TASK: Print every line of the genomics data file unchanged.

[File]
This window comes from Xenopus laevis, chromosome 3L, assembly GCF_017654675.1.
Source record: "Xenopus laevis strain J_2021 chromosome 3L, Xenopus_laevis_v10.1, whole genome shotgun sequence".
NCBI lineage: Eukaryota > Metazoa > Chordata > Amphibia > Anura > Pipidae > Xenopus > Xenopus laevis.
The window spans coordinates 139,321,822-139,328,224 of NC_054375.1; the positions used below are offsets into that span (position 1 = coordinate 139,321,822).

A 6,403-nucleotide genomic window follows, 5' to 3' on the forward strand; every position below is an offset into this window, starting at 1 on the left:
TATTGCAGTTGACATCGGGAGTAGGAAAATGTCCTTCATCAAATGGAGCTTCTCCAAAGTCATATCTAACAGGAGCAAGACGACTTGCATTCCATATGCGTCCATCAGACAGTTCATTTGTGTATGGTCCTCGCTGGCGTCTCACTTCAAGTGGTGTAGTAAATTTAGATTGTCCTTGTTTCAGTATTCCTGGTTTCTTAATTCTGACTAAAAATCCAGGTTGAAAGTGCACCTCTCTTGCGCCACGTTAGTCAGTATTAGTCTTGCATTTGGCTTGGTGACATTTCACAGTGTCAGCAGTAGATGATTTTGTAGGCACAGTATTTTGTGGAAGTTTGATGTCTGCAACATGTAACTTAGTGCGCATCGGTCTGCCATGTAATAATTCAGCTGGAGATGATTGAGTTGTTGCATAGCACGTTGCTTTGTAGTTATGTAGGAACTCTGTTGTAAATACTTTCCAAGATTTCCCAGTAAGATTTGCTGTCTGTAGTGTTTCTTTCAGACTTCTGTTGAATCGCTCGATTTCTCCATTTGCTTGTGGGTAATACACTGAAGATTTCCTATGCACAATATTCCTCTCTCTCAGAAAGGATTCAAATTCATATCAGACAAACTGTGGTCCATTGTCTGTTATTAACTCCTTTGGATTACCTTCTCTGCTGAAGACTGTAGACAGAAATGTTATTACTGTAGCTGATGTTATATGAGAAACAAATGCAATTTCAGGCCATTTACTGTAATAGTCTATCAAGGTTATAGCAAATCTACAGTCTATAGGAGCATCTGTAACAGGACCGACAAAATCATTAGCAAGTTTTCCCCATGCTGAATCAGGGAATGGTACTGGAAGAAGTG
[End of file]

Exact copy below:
This window comes from Xenopus laevis, chromosome 3L, assembly GCF_017654675.1.
Source record: "Xenopus laevis strain J_2021 chromosome 3L, Xenopus_laevis_v10.1, whole genome shotgun sequence".
NCBI lineage: Eukaryota > Metazoa > Chordata > Amphibia > Anura > Pipidae > Xenopus > Xenopus laevis.
The window spans coordinates 139,321,822-139,328,224 of NC_054375.1; the positions used below are offsets into that span (position 1 = coordinate 139,321,822).

A 6,403-nucleotide genomic window follows, 5' to 3' on the forward strand; every position below is an offset into this window, starting at 1 on the left:
TATTGCAGTTGACATCGGGAGTAGGAAAATGTCCTTCATCAAATGGAGCTTCTCCAAAGTCATATCTAACAGGAGCAAGACGACTTGCATTCCATATGCGTCCATCAGACAGTTCATTTGTGTATGGTCCTCGCTGGCGTCTCACTTCAAGTGGTGTAGTAAATTTAGATTGTCCTTGTTTCAGTATTCCTGGTTTCTTAATTCTGACTAAAAATCCAGGTTGAAAGTGCACCTCTCTTGCGCCACGTTAGTCAGTATTAGTCTTGCATTTGGCTTGGTGACATTTCACAGTGTCAGCAGTAGATGATTTTGTAGGCACAGTATTTTGTGGAAGTTTGATGTCTGCAACATGTAACTTAGTGCGCATCGGTCTGCCATGTAATAATTCAGCTGGAGATGATTGAGTTGTTGCATAGCACGTTGCTTTGTAGTTATGTAGGAACTCTGTTGTAAATACTTTCCAAGATTTCCCAGTAAGATTTGCTGTCTGTAGTGTTTCTTTCAGACTTCTGTTGAATCGCTCGATTTCTCCATTTGCTTGTGGGTAATACACTGAAGATTTCCTATGCACAATATTCCTCTCTCTCAGAAAGGATTCAAATTCATATCAGACAAACTGTGGTCCATTGTCTGTTATTAACTCCTTTGGATTACCTTCTCTGCTGAAGACTGTAGACAGAAATGTTATTACTGTAGCTGATGTTATATGAGAAACAAATGCAATTTCAGGCCATTTACTGTAATAGTCTATCAAGGTTATAGCAAATCTACAGTCTATAGGAGCATCTGTAACAGGACCGACAAAATCATTAGCAAGTTTTCCCCATGCTGAATCAGGGAATGGTACTGGAAGAAGTG